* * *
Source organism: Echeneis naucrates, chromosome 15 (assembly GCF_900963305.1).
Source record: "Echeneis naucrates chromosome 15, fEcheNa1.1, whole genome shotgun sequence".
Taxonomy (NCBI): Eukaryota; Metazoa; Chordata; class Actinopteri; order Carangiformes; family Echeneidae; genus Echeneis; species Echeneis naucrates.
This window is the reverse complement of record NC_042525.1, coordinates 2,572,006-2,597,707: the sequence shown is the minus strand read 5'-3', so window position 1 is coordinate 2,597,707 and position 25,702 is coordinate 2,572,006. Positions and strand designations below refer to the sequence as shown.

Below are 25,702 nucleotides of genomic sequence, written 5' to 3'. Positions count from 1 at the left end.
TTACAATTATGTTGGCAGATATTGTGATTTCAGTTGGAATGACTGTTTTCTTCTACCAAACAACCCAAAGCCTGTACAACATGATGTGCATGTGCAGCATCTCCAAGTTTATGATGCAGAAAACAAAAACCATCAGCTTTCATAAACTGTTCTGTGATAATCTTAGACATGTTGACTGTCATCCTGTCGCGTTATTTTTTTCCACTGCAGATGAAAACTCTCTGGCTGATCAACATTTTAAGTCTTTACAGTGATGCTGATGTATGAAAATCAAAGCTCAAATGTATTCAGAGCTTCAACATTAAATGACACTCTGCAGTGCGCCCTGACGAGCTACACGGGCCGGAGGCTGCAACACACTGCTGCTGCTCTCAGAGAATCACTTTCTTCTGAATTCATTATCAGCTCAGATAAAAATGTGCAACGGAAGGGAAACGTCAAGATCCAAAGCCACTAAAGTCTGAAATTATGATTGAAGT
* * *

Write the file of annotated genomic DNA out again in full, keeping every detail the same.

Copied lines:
Source organism: Echeneis naucrates, chromosome 15 (assembly GCF_900963305.1).
Source record: "Echeneis naucrates chromosome 15, fEcheNa1.1, whole genome shotgun sequence".
Taxonomy (NCBI): Eukaryota; Metazoa; Chordata; class Actinopteri; order Carangiformes; family Echeneidae; genus Echeneis; species Echeneis naucrates.
This window is the reverse complement of record NC_042525.1, coordinates 2,572,006-2,597,707: the sequence shown is the minus strand read 5'-3', so window position 1 is coordinate 2,597,707 and position 25,702 is coordinate 2,572,006. Positions and strand designations below refer to the sequence as shown.

Below are 25,702 nucleotides of genomic sequence, written 5' to 3'. Positions count from 1 at the left end.
TTACAATTATGTTGGCAGATATTGTGATTTCAGTTGGAATGACTGTTTTCTTCTACCAAACAACCCAAAGCCTGTACAACATGATGTGCATGTGCAGCATCTCCAAGTTTATGATGCAGAAAACAAAAACCATCAGCTTTCATAAACTGTTCTGTGATAATCTTAGACATGTTGACTGTCATCCTGTCGCGTTATTTTTTTCCACTGCAGATGAAAACTCTCTGGCTGATCAACATTTTAAGTCTTTACAGTGATGCTGATGTATGAAAATCAAAGCTCAAATGTATTCAGAGCTTCAACATTAAATGACACTCTGCAGTGCGCCCTGACGAGCTACACGGGCCGGAGGCTGCAACACACTGCTGCTGCTCTCAGAGAATCACTTTCTTCTGAATTCATTATCAGCTCAGATAAAAATGTGCAACGGAAGGGAAACGTCAAGATCCAAAGCCACTAAAGTCTGAAATTATGATTGAAGT